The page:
The Editors

Jailhouse Blues

Disturbing news from the vast American prison system suggests that a new kind of censorship is afoot, one far more draconian than anything even the most inventive of inquisitors might have dreamed up. The Federal Bureau of Prisons has used the excuse of potential terrorist agitation to purge prison libraries around the nation of questionable theological texts that might discriminate, disparage, advocate violence or radicalize. The directive, known as the Standardized Chapel Library Project, also covers CDs, tapes and videos, and allows up to 150 book titles for each religious affiliation from a pre-approved list vetted by experts from various denominations. The list has drawn press attention for its curious omissions, including the writings of theologians such as Reinhold Niebuhr and Cardinal Avery Dulles. In some cases, prisons have thrown away thousands of books not on the approved lists.

The real target would appear to be radical Muslims who are seeking to convert other prisoners to violent jihad. But any prison chaplain will agree that the quickest way to create a radical in prison is to deny a prisoner access to books. A decent library is one of the few consolations of the incarcerated, an escape from the endless boredom and depression of prison life. When denied that outlet, a prisoner will be even more susceptible to the deformed rhetoric and writings of the most extreme prisoners on the cell block. Well-intentioned though this new policy may be, the result may be the creation of environments around the country where radicalization of prisoners is even more likely.

Above and beyond the implications for prisoner rehabilitation, the Standardized Chapel Library Project constitutes a grave violation of religious liberty. Both prisoners rights and the scope of civil liberties in this time of terror are complicated issues. But it does not take a Supreme Court justice to see that broad exclusion of religious reading involves an excessive intrusion of government into the business of religion.

Investment, Not Subsidy

The Duchess of Cornwall and the Prince of Wales ride Amtrak. At least they did during a visit to the United States earlier this year. And while they did have a private, three car train, it was pulled by an Amtrak engine over Amtrak tracks from Philadelphia to New York. Lesser persons, like commuting senators and your editors, have reason to be grateful that Amtrak is there and that it works. Communities in the northwest and north central parts of the United States, where bus service has been cut back, share the feeling. But the Bush administration, in a woefully shortsighted move, is again threatening to cut funding for Amtrak. The mayor of Lancaster, Pa., Rick Gray, has complained: When we spend money on roads we call it an investment, when we spend money on public transportation we call it a subsidy. Every other country in the world invests in mass transportation. While there are undoubtedly countless political and economic considerations involved, one wonders if our own leaders might learn from the experience of Valery Giscard dEstaing. While president of France, he was asked by a pesky reporter the price of a ticket on the Paris metropolitan railway. He didnt know. Seven million or so Parisians were amused, appalled and outraged at how removed he seemed from their everyday lives.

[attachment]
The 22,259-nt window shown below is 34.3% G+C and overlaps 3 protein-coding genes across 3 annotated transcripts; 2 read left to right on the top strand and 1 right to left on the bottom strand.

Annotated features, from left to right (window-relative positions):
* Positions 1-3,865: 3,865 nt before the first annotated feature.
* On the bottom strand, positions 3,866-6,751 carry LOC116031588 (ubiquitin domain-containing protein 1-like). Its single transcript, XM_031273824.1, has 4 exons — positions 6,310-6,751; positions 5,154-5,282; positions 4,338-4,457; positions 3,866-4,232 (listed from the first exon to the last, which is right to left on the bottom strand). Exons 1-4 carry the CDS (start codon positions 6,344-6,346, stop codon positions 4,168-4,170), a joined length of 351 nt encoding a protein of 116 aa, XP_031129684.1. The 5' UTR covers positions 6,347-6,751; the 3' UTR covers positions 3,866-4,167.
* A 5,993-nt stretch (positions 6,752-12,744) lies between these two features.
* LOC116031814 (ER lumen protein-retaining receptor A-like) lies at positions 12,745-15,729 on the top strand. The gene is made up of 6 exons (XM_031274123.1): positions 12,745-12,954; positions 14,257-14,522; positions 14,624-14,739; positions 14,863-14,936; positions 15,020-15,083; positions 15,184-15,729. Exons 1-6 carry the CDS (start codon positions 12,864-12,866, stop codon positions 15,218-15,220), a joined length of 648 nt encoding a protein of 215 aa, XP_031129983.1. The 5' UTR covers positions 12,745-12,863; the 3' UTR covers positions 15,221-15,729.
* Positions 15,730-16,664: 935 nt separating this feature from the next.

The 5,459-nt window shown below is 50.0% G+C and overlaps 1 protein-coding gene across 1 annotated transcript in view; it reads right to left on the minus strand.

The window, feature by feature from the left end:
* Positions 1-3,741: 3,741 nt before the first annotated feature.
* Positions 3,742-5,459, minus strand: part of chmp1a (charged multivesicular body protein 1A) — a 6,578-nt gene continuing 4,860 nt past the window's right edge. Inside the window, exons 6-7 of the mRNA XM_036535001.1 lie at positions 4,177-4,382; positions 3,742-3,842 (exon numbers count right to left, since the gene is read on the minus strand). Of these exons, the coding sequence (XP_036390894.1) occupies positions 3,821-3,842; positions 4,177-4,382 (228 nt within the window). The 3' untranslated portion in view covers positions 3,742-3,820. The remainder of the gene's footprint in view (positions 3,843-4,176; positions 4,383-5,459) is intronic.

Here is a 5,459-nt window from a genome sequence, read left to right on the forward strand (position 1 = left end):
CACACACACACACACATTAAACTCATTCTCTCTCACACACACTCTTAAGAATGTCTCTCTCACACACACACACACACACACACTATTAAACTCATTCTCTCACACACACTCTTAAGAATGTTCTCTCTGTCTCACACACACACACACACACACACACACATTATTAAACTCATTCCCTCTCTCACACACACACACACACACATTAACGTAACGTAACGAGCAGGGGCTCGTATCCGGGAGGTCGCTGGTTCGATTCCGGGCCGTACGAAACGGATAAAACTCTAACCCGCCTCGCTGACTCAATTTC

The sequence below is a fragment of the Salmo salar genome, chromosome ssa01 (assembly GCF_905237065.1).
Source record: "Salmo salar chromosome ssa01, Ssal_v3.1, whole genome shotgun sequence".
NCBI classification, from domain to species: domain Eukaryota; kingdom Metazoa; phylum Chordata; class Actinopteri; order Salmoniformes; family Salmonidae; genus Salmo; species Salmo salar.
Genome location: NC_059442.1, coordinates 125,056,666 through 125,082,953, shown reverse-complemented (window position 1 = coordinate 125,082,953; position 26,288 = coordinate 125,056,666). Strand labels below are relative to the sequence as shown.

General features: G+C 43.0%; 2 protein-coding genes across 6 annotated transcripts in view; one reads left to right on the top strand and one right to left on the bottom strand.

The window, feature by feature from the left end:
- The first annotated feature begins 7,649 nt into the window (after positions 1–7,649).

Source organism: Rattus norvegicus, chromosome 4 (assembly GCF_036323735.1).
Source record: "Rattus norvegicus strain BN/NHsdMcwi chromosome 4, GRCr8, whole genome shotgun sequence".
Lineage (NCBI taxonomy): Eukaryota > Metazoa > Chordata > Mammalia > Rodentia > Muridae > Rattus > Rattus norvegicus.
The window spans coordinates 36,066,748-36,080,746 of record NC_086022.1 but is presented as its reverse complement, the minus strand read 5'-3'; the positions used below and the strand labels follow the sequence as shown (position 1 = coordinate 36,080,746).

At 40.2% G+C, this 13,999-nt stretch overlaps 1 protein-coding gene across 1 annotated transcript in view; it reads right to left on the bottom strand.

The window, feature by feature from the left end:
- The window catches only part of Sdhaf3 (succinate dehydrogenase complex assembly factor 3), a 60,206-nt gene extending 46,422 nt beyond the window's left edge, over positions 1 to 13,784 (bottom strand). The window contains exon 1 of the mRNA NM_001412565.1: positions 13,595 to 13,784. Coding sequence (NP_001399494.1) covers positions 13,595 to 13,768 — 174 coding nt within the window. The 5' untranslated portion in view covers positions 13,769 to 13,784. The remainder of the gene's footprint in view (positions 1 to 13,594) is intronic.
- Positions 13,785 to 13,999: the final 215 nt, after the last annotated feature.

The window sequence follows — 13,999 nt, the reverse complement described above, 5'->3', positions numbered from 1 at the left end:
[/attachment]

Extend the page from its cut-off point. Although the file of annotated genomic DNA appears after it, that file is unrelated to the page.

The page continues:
Rights Activists Attacked

Risking their lives to protect the rights of marginalized people in Guatemala and Honduras, human rights activists have increasingly come under attack by powerful interests. In an August report called Persecution and Resistance, Amnesty International, whose credentials on such reporting are strong, notes that members of groups like the environmentally concerned group Tropico Verde and the Asociación Arcoirisa gay rights organizationhave been threatened and beaten in both countries.

Tropico Verde works to protect the Mayan Biosphere Reserve, the largest tropical rain forest in Central America. Two of its environmental activists were stopped as they were returning from Guatemalas main airport this past January. A car cut off their taxi and several men dressed as police officers got out and fired shots at the taxi as it sped away. No one has been brought to justice. The two activists have since left the country because of concerns about their safety.

Similarly, a staff member with the Asociación Arcoiris in Honduras was arrested in March as he left the organizations headquarters. The police beat him and forced him into a car. At the police station they put him in a cell with others. Responding to police instigation, other prisoners repeatedly raped him. The director of Amnestys Americas program observes in the report that those who protect others from suffering human rights violations end up suffering abuses themselves, especially when their work offends powerful economic, political and social interests.

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